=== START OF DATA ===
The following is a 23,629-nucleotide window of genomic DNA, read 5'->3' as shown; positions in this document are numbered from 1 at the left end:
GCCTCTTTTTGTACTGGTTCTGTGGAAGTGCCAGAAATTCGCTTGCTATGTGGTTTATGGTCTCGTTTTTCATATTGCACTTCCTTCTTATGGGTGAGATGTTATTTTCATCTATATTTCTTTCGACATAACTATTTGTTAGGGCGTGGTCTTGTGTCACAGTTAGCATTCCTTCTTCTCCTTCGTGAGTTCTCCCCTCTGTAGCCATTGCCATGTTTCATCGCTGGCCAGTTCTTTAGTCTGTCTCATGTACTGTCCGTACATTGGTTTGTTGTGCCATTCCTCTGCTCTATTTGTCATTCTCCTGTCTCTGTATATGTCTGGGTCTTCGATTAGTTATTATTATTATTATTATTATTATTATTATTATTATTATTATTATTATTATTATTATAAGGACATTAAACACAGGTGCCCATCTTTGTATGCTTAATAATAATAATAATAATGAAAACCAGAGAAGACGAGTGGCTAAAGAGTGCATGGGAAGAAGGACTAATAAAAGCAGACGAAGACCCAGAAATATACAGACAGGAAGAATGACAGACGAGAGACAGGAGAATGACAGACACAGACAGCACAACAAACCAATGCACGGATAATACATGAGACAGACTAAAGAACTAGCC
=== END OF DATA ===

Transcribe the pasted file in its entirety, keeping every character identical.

The following is a 23,629-nucleotide window of genomic DNA, read 5'->3' as shown; positions in this document are numbered from 1 at the left end:
GCCTCTTTTTGTACTGGTTCTGTGGAAGTGCCAGAAATTCGCTTGCTATGTGGTTTATGGTCTCGTTTTTCATATTGCACTTCCTTCTTATGGGTGAGATGTTATTTTCATCTATATTTCTTTCGACATAACTATTTGTTAGGGCGTGGTCTTGTGTCACAGTTAGCATTCCTTCTTCTCCTTCGTGAGTTCTCCCCTCTGTAGCCATTGCCATGTTTCATCGCTGGCCAGTTCTTTAGTCTGTCTCATGTACTGTCCGTACATTGGTTTGTTGTGCCATTCCTCTGCTCTATTTGTCATTCTCCTGTCTCTGTATATGTCTGGGTCTTCGATTAGTTATTATTATTATTATTATTATTATTATTATTATTATTATTATTATTATTATTATTATAAGGACATTAAACACAGGTGCCCATCTTTGTATGCTTAATAATAATAATAATAATGAAAACCAGAGAAGACGAGTGGCTAAAGAGTGCATGGGAAGAAGGACTAATAAAAGCAGACGAAGACCCAGAAATATACAGACAGGAAGAATGACAGACGAGAGACAGGAGAATGACAGACACAGACAGCACAACAAACCAATGCACGGATAATACATGAGACAGACTAAAGAACTAGCC